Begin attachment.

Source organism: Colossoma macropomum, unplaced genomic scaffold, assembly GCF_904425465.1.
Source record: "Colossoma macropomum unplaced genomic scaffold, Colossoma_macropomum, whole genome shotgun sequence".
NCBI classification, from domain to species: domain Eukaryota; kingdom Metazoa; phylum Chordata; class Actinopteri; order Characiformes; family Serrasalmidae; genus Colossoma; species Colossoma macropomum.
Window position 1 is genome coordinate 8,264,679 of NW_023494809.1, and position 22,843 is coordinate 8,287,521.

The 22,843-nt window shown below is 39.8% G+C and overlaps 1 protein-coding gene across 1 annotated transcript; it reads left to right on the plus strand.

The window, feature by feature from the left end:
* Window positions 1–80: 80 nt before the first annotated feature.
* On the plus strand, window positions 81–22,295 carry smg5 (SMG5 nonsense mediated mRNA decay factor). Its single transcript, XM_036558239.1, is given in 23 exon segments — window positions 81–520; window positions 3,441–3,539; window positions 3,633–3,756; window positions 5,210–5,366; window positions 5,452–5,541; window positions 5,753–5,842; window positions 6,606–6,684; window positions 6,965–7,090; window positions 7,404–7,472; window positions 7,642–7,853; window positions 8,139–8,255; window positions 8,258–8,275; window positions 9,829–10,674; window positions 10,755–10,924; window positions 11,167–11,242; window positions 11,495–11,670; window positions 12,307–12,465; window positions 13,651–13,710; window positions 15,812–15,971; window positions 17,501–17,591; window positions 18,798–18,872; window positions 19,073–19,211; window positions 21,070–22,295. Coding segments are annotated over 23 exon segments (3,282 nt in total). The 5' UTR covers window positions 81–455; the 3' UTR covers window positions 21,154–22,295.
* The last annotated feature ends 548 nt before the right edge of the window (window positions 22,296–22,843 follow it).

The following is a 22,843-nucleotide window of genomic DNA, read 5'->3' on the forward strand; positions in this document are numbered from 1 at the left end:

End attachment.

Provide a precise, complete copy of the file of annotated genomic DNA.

Source organism: Colossoma macropomum, unplaced genomic scaffold, assembly GCF_904425465.1.
Source record: "Colossoma macropomum unplaced genomic scaffold, Colossoma_macropomum, whole genome shotgun sequence".
NCBI classification, from domain to species: domain Eukaryota; kingdom Metazoa; phylum Chordata; class Actinopteri; order Characiformes; family Serrasalmidae; genus Colossoma; species Colossoma macropomum.
Window position 1 is genome coordinate 8,264,679 of NW_023494809.1, and position 22,843 is coordinate 8,287,521.

The 22,843-nt window shown below is 39.8% G+C and overlaps 1 protein-coding gene across 1 annotated transcript; it reads left to right on the plus strand.

The window, feature by feature from the left end:
* Window positions 1–80: 80 nt before the first annotated feature.
* On the plus strand, window positions 81–22,295 carry smg5 (SMG5 nonsense mediated mRNA decay factor). Its single transcript, XM_036558239.1, is given in 23 exon segments — window positions 81–520; window positions 3,441–3,539; window positions 3,633–3,756; window positions 5,210–5,366; window positions 5,452–5,541; window positions 5,753–5,842; window positions 6,606–6,684; window positions 6,965–7,090; window positions 7,404–7,472; window positions 7,642–7,853; window positions 8,139–8,255; window positions 8,258–8,275; window positions 9,829–10,674; window positions 10,755–10,924; window positions 11,167–11,242; window positions 11,495–11,670; window positions 12,307–12,465; window positions 13,651–13,710; window positions 15,812–15,971; window positions 17,501–17,591; window positions 18,798–18,872; window positions 19,073–19,211; window positions 21,070–22,295. Coding segments are annotated over 23 exon segments (3,282 nt in total). The 5' UTR covers window positions 81–455; the 3' UTR covers window positions 21,154–22,295.
* The last annotated feature ends 548 nt before the right edge of the window (window positions 22,296–22,843 follow it).

The following is a 22,843-nucleotide window of genomic DNA, read 5'->3' on the forward strand; positions in this document are numbered from 1 at the left end: